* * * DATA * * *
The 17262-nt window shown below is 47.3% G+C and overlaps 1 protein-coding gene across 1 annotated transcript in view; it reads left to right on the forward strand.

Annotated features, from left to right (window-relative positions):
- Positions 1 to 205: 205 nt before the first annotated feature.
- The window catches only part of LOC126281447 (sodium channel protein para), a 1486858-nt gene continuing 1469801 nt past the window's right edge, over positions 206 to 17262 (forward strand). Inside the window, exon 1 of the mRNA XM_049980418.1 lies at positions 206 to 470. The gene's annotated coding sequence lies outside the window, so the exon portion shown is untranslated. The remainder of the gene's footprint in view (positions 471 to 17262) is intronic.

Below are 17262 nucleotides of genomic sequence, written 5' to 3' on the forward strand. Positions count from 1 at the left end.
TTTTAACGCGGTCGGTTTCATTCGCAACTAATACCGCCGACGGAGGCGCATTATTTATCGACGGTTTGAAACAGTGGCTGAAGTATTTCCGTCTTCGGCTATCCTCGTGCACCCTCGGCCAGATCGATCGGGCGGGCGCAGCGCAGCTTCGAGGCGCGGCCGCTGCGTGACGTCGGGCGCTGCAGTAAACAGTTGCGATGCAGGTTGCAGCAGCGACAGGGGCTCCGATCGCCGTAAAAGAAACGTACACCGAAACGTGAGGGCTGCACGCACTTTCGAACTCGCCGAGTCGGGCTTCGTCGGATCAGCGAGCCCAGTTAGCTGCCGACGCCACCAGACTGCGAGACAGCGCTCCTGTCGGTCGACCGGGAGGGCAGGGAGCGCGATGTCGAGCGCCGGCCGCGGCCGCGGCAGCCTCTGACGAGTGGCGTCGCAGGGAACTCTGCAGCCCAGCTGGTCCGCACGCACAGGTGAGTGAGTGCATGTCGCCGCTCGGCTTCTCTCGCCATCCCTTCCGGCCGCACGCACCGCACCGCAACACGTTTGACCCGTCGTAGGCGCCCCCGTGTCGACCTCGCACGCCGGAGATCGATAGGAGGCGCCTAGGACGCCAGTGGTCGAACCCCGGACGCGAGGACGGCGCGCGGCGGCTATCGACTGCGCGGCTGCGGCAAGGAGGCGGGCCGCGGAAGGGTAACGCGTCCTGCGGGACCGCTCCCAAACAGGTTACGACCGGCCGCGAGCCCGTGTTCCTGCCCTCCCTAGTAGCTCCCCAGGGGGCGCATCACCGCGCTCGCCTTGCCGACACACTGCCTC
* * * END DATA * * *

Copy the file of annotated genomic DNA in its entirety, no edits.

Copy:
The 17262-nt window shown below is 47.3% G+C and overlaps 1 protein-coding gene across 1 annotated transcript in view; it reads left to right on the forward strand.

Annotated features, from left to right (window-relative positions):
- Positions 1 to 205: 205 nt before the first annotated feature.
- The window catches only part of LOC126281447 (sodium channel protein para), a 1486858-nt gene continuing 1469801 nt past the window's right edge, over positions 206 to 17262 (forward strand). Inside the window, exon 1 of the mRNA XM_049980418.1 lies at positions 206 to 470. The gene's annotated coding sequence lies outside the window, so the exon portion shown is untranslated. The remainder of the gene's footprint in view (positions 471 to 17262) is intronic.

Below are 17262 nucleotides of genomic sequence, written 5' to 3' on the forward strand. Positions count from 1 at the left end.
TTTTAACGCGGTCGGTTTCATTCGCAACTAATACCGCCGACGGAGGCGCATTATTTATCGACGGTTTGAAACAGTGGCTGAAGTATTTCCGTCTTCGGCTATCCTCGTGCACCCTCGGCCAGATCGATCGGGCGGGCGCAGCGCAGCTTCGAGGCGCGGCCGCTGCGTGACGTCGGGCGCTGCAGTAAACAGTTGCGATGCAGGTTGCAGCAGCGACAGGGGCTCCGATCGCCGTAAAAGAAACGTACACCGAAACGTGAGGGCTGCACGCACTTTCGAACTCGCCGAGTCGGGCTTCGTCGGATCAGCGAGCCCAGTTAGCTGCCGACGCCACCAGACTGCGAGACAGCGCTCCTGTCGGTCGACCGGGAGGGCAGGGAGCGCGATGTCGAGCGCCGGCCGCGGCCGCGGCAGCCTCTGACGAGTGGCGTCGCAGGGAACTCTGCAGCCCAGCTGGTCCGCACGCACAGGTGAGTGAGTGCATGTCGCCGCTCGGCTTCTCTCGCCATCCCTTCCGGCCGCACGCACCGCACCGCAACACGTTTGACCCGTCGTAGGCGCCCCCGTGTCGACCTCGCACGCCGGAGATCGATAGGAGGCGCCTAGGACGCCAGTGGTCGAACCCCGGACGCGAGGACGGCGCGCGGCGGCTATCGACTGCGCGGCTGCGGCAAGGAGGCGGGCCGCGGAAGGGTAACGCGTCCTGCGGGACCGCTCCCAAACAGGTTACGACCGGCCGCGAGCCCGTGTTCCTGCCCTCCCTAGTAGCTCCCCAGGGGGCGCATCACCGCGCTCGCCTTGCCGACACACTGCCTC